Saturday, 11 May 2013

Outsourcing Religion Part 1: Sports and Religion

Possibly the most important and essential part of religion is the sense of a community and group commonality it provides.  We are tribal animals by nature, we feel at home and fulfilled when we feel like we are accepted as a part of a group.  Religions have arguably created a sense of community better than any other institution in human history.  But since the emergence of large cities, air travel and mass media, something else is emerging as a form of human community.  The phenomenon of professional sports is a very fascinating institution when studying it as something that resembles religion.  The popularity of professional Sports in the modern world represents a part of primeval human behaviour that also has very striking parallels with religion. 

Not only is it occurring in the modern world but ancient Rome and Greece had spectacles very similar to the modern phenomena.  Rome had its combatant gladiator events(how much similar is that to the popularity of UFC and MMA currently?). In Greece, the Olympics were originally overtly religious competitions between the city states of Greece held in honor of the gods.

If anyone has been a spectator at a pro-sporting event, one will easily recognize the sense of grandeur and awe that it intends to provoke.  A stadium, arena or ballpark filled with thousands of cheering people and intense music and light to excite the senses.  The sense of something important happening is in the air.  This is what is described by famous sociologist Emile Durkheim has collective effervescence.  The perceived form of energy that is felt in large groups of people concentrating on one subject, Durkheim explained, may be an explanation for the emergence of primitive religion.  Of course this phenomenon is not restricted to the realm of pro-sports.  We can easily demonstrate the same effects at rock concerts, music festivals and of course large scale religious events.

 Instead of the sporting events being held in honor of the gods, they are now held in honor of nationality.  Pro sports events held in Canada and the US begin with the national anthems of one or both of the nations.  The modern incarnation of the Olympics is now a nationalistic and political event.  The annual sporting events such as The Superbowl, World Series or even Wrestlemania are treated similarly to religious holidays.  The Superbowl is an American television occasion to get together with friends and family and imbibe on American culture.  Those who attend the events in person could be considered to be on a pilgrimage.  Wouldn’t every football fan like to attend at least one Superbowl?  Much like every Muslim would like to participate in the Hajj to Mecca at least once.

As someone who follows NHL hockey closely, I have noticed many familiar religious behaviors in the teams I cheer for.  The Calgary Flames are my favorite team. I am quite interested in the way they alter their uniforms and logos over the years.  They were originally formed in the mid-1970s as the red, gold and white coloured Atlanta Flames and kept the same team colours and name of the team when the franchise was moved to Calgary.  The team found success in the late 80s by winning the sacred trophy, the Stanley Cup.  As the 1990’s progressed, the team began altering its look slightly by adding black as one of the official colours and changing the look of the uniforms.   But they have not found much success since the late 80s.  A very interesting thing to notice about the latest trend in their uniforms is the feeling of nostalgia.  They are now moving to a look that represents the classic image of their glory years of the 80s.  A very similar thing is occurring in a good number of other NHL teams.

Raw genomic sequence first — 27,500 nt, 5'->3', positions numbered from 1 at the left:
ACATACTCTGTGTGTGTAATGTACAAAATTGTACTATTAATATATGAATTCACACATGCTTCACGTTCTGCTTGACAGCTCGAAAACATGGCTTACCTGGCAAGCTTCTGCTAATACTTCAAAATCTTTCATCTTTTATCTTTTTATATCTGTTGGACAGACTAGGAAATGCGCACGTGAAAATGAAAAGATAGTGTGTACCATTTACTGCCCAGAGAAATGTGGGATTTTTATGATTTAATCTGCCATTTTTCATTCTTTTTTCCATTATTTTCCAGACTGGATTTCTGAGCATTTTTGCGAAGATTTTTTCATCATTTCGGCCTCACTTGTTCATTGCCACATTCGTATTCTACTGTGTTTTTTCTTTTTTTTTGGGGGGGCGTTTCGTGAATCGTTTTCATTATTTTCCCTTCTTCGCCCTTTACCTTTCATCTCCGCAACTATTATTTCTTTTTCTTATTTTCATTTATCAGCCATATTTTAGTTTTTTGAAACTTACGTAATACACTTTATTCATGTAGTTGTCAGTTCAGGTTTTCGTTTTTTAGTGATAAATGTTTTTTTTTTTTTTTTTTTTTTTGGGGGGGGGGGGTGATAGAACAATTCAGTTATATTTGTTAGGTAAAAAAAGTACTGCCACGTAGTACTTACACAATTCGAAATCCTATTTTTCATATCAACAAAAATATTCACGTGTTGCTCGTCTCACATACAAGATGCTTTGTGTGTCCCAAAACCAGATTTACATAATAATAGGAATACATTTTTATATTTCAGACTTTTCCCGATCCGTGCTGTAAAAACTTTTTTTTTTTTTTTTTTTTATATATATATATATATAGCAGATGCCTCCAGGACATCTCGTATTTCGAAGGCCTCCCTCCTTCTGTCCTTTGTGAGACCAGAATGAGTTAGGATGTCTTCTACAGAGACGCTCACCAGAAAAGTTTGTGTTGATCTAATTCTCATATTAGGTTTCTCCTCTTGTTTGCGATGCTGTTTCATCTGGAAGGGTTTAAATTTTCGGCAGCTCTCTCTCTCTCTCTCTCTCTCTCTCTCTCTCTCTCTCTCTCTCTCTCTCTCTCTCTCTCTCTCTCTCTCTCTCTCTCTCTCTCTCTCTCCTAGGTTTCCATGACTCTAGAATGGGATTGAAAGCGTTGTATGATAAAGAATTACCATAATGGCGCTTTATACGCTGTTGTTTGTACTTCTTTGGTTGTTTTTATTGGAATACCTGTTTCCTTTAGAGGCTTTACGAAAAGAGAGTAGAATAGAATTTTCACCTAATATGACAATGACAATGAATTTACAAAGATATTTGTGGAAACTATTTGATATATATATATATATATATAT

Not only is this a hockey phenomenon but a trend in many pro sports.  The Toronto Blue Jays have changed their uniforms to resemble the look of when the team used to win championships and make the post season. 

I feel this seems to parallel religion because in many traditions, there is a feeling of wanting to return to the glory days of the past.  In many forms of Christianity, there is a yearning for kingdom of heaven to return to earth.  Jews wait for the return of Zion and the reconstruction of Solomon’s Temple.  Many Islamist organizations would like to resurrect a political caliphate resembling the great caliphates of the past. 

Pro-sport also has its saintly figures, demigods and hero worship.  Couldn’t Jackie Robinson be considered baseball’s Martin Luther?  Could Don Cherry be hockey’s Pat Robertson?  Doesn’t O.J Simpson resemble football’s Osama Bin Laden?  The uniform numbers of revered players are “retired” by teams and even leagues.  The retired numbers of heroes and championships years hang in the stadiums much like saints adorn the stained glass windows of cathedrals.  Flags of Islamic countries wear the favored colour green of the prophet Muhammad similarly as the citizens of Rider Nation, Saskatchewan.  Jesus fish sit on bumpers of cars, where Miami Dolphins stickers sit on others.  Crosses hang from necks of some, while Manchester United scarves wrap others.  Yamakahs sit on the heads of many New Yorkers, while Yankees caps cover others.                                      

Sports can function as a better outlet for our tribal selves than religion can for a variety of reasons.  The first reason is that allegiance to sports teams are chosen more arbitrarily than religions.  People choose their favorite teams for a variety of seemingly petty reasons like the uniforms or logos.  At the moment, the NHL team I currently follow is the Pittsburgh Penguins.  Not for any other reason than my favorite player, Jarome Iginla is currently playing for them.  Because of the arbitrarily chosen nature of some teams, there is less of a reason to invest an overly amount of money or emotion into something that I can’t afford to at the time being.  Unlike religion, Sports can unite a city in an extremely short amount of time.  A few weeks of a playoff run and the entire city is in a friendly, celebratory mood.  Being nicer to the people who live together in an area is extremely important for the health of the community.  No matter someone’s social status, people unite around sports teams with an equal sense of community.  Even fans of rival teams will acknowledge the shared commonality for the love of the sport.  For example if a Flames fan and an Oilers fan met each other in Europe, they would have much more in common to be friendly about than differences to dislike each other.   Different religions can isolate people in a foreign community and it is very hard to change religions just to fit in to the community.